IRAN 2213077 Sarsakhti castle  - Excavations in an ancient hill in Shazand in Central Province have found evidence of settlement which goes back to 8 millennia ago. Ghafour Kaka, the head of excavation expedition in the site of Sarsakhti castle hill in an eponymous village in Shazand told Cultural Heritage Research Center that the evidence found in the site included simple and adorned pottery, bone and stone tools, counting tools and animal figurines, human skeletons, bone flag posts, pottery spindle whorl, and casting molds. Our excavations reveal that the site had been settled since 8 millennia ago (Neolithic age); according to stratigraphic work of 2012, the site contained relics of Neolithic, Eneolithic, Bronze and Iron Ages, Parthian, Ilkhanid, and Qajar periods,” Kaka added. “In spring of 2016, our excavations sought to delve deep into the oldest human settlement of the site which revealed important Eneolithic and Neolithic relics in a small tranche of 6.4 meters.” The last archaeological examinations goes back to before Revolution of 1979; the lack of systematic dating of subsequent excavations in the site, great difficulties arise in examination of the archaeology of this part of Zagros massif,” Kaka told the Research Center website. “The pile of 3 meter thickness on the ground teeming in relics of the Neolithic Age is invaluable; among the found objects, is human skeleton which gives us important information about the burial methods of the age in the hill.” Kaka provided the details of the human skeleton; “it belongs to 7,500 years ago and had been buried in a crouching or squatting position; the settled humans had believed in afterlife. The evidence of this are tortoiseshell, stone tools, flint stones and bones buried along the dead; we have transferred the skeleton to Arak archaeological museum,” he detailed. The animal figurines found in the site are earthen and functioned as objects in rituals; the majority of them are now cracked and fragmented; probably, the hill had long been settled in Neolithic Age and had been connected to Central Zagros especially in the east of the mountain chain,” Kaka told the Research Center website. “The geographical position of the hill bestows a central position to the site where Zagros and the eastern half of the Iranian plateau meet, thus harboring elements of both cultures.” Sarsakhti has located in a high plain and dominates the river Merchaleh, which has fresh water most time of the year.


FRANCE20160917 25 2 1 1 0 obj12767012 1 Tavera - La première prospection inventaire du site I Casteddi à Tavera avait eu lieu en 2013. Si une occupation au Moyen-Âge est indéniable, les fouilles réalisées par le Laboratoire régional d'archéologie (LRA) permettent de découvrir une occupation bien plus ancienne datant de la protohistoire. Cette année, c'est au mois de juillet que l'équipe composée des membres du LRA, salariés et adhérents, rejoints par une dizaine d'étudiants bénévoles, a réalisé les fouilles. La Commission interrégionale de la recherche archéologique (Cira), très intéressée par l'étude de ce site, les a autorisés à fouiller en planimétrie. "Nous avons donc pu fouiller à plat, sans limitation de surfaces afin de découvrir les limites de l'habitat", précise Hélène Paolini-Saez, directrice du LRA. Et d'ajouter : "Nous avons ouvert environ 30 m². Cela nous a permis de fouiller la totalité du sol du 2e âge du fer que nous avions identifié l'an passé. Le sol, très cendreux, confirme qu'il s'agit d'un habitat qui a brûlé."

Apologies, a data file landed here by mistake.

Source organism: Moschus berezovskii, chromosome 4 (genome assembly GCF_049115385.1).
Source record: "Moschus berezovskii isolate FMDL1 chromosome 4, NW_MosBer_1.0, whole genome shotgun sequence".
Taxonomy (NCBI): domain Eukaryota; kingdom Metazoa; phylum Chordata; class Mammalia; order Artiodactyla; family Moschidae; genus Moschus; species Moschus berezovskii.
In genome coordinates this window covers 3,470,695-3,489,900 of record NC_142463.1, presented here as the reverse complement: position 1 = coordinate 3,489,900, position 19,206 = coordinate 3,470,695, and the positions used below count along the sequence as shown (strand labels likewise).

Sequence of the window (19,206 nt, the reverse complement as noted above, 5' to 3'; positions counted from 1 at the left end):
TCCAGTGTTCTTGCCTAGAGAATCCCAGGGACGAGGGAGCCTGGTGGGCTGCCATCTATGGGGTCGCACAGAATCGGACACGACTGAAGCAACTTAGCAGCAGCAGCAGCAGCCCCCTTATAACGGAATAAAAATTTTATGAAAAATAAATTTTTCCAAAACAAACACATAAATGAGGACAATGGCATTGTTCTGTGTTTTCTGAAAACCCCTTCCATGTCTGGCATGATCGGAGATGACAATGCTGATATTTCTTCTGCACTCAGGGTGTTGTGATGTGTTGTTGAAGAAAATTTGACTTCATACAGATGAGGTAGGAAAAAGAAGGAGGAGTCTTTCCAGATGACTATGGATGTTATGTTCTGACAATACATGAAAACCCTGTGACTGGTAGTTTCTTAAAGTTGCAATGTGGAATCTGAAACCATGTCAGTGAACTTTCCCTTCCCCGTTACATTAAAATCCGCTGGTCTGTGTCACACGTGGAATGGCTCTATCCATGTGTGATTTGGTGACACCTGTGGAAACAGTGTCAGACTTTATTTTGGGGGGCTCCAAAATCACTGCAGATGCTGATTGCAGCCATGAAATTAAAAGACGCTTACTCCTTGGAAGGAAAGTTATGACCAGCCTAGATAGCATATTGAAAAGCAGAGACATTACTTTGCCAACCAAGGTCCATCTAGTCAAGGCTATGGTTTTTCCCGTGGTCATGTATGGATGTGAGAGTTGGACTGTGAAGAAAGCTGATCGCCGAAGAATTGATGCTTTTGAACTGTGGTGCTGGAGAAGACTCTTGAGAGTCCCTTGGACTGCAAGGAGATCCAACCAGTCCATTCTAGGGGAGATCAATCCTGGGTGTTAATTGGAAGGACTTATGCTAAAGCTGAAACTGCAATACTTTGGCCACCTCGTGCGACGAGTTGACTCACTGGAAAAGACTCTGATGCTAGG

IRAN 2099288 Takestan - The second season of archaeological expedition in Takestan’s Islamic Azad University site has uncovered architectures possibly Sassanid in origin. Mohammad Bahramzadeh, the head of the expedition told local office of Cultural Heritage Research Center in Takestan, in Qazvin, that other objects had been found which included pieces of high-quality pottery, glass thurible, vatic cauldrons with Sassanid Pahlavi inscriptions; “the first season of excavations in Tat-2, a site in grounds where Takestan’s Islamic Azad University was to be built, was carried out in 2014 which uncovered unique architectural work. Spaces uncovered include pool-like structures with gypsum plaster and a series of aqueducts connecting these small structures to a large and deeper pool in the center of the whole site; in the first season, the excavation team came across regular structures also with walls covered by gypsum plaster; delving deeper still revealed the possible function of the structure which had been a workshop called Charkhosht,” he detailed. “In the second season, the initial tranche of 4.5 in 4.5 meters was expanded to a wider space of 10 in 10 meters. These structures developed gradually according to our examinations,” Bahramzadeh told the office. “Further explorations in Tat-2 unearthed brick parapets providing frames of the pool-like structures. The entrance to the space is in southeastern part, 1.5 in 1 meter, leading directly to the main space of a rectangular structure, with a circular major pool with a depth of 195 centimeters in the center,” he added. “Two other rectangular pools also were found in north and west of the site which were separated by brick parapets from the major pool; aqueduct system with width of 10 centimeters connects these system. In southwestern corner there is an oval small pool, 70 centimeters deep, connected via one of small aqueducts to rectangular western pool; northern pool shows the remains of soot and ashes are evident on the gypsum plaster covering, indicative of the heat,” Bahramzadeh said. “All surfaces have gypsum plaster covering, with subsequent plastering during repairs of the pools, in that we found 8 overlays of such plastering. The structure probably had been devoted to preparing grape juice and other grape products,” he concluded.